Toys For Your Child’s Healthy Development

SONY DSC

SONY DSC

December is often gift-giving time with all the holidays that occur. Children get excited with all the new toys that they get. But let’s take a moment to think about the toys that we give to our children. There are so many choices in the toy stores, and many boxes claim high educational and developmental value to children. How do you choose toys? What’s considered truly “educational” and “developmentally appropriate”? Do toys make a child a “genius”?

  1. The less the toy does for the child, the better.

It seems so much fun when a toy comes with lots of buttons and each button plays different music and makes some sort of flash of colorful light. However, often those toys are doing a whole lot, but the child is simply entertained by all the music and lights and button-pressing, instead of exploring her different skills. Not to say that you should never get those toys, but you certainly don’t need many of them.

Toys like sorting boxes, blocks, and puzzles don’t “perform” for children. Children need to figure out on their own how they can play with the toys. The key is that it’s not the toy telling children what to do – it’s children using their growing brains to solve what the toy challenges them to do.

  1. Toys for open-ended exploration.

Through play, children develop their motor skills, imagination, and understanding of cause and effect. Playing with a simple toy like blocks, for example, can help stimulate children’s fine motor skills when they pick the blocks up with their fingers. Blocks help promote imagination when children build all sorts of different things, and they can help children understand how their actions lead to certain results, like balancing and stacking up the blocks without knocking them down.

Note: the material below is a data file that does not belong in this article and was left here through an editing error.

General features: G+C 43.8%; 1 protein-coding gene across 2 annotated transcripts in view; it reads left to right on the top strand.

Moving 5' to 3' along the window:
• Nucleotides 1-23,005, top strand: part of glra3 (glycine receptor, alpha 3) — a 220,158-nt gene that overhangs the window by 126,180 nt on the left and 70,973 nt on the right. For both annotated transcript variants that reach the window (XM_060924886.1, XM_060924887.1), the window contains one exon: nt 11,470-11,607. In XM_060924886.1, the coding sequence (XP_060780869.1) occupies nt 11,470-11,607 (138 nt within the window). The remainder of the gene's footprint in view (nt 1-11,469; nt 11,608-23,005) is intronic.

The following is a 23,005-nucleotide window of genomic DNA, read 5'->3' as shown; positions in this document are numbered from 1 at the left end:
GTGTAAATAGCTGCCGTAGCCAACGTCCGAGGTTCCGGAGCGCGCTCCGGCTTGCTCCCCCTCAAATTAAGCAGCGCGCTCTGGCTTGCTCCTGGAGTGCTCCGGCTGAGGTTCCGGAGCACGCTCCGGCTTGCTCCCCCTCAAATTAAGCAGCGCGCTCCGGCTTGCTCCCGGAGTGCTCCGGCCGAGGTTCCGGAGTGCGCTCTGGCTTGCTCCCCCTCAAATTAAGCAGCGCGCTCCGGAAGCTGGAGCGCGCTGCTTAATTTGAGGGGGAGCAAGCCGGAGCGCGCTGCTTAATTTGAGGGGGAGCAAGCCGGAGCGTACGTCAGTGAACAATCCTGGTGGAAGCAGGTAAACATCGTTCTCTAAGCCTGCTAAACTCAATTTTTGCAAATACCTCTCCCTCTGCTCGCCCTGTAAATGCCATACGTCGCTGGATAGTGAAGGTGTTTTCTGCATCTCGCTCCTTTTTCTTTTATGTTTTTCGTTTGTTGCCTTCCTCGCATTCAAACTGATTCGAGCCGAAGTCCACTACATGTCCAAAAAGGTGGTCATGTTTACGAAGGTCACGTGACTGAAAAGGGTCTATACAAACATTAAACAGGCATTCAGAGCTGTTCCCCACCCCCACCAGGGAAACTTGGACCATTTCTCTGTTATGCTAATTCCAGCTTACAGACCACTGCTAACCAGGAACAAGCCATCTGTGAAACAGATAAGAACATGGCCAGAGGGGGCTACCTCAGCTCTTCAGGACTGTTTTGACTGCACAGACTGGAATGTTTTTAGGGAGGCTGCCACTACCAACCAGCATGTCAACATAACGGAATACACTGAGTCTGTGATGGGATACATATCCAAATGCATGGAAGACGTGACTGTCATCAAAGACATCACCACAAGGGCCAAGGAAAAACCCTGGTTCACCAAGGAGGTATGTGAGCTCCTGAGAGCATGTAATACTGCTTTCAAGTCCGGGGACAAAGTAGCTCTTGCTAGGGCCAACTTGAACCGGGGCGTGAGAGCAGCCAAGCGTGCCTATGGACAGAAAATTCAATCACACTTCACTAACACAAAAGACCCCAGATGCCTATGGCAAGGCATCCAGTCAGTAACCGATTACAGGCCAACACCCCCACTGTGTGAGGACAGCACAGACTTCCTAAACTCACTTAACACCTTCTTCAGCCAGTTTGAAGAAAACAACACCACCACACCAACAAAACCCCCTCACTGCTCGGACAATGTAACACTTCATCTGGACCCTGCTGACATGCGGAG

Toys like puzzles help children learn problem-solving skills, learn from trial-and-error, and look at problems from different angles to achieve their goals.

Again, the point is that these toys invite the child to play, but don’t automatically do things for the children. It is the child’s job to figure out what to do and these kinds of toys respond differently according to what the child does.

  1. Toys are everywhere.

When we hear the word “toys,” I think a lot of people envision brightly colored manufactured toys that are nicely boxed and sold in stores. But let’s take a moment and look around the house: Do you see shoe boxes, rubber bands, empty plastic bottles, or old frying pans? These common household items and recycled materials create opportunities for extremely open-ended, imaginative, and exploratory play! Follow your child’s lead and see what they can come up with using materials that are not labeled as “toys.”

Bring snacks to Tasty Tuesdays at Boston Children’s Museum and share your stories about your child’s favorite toys!

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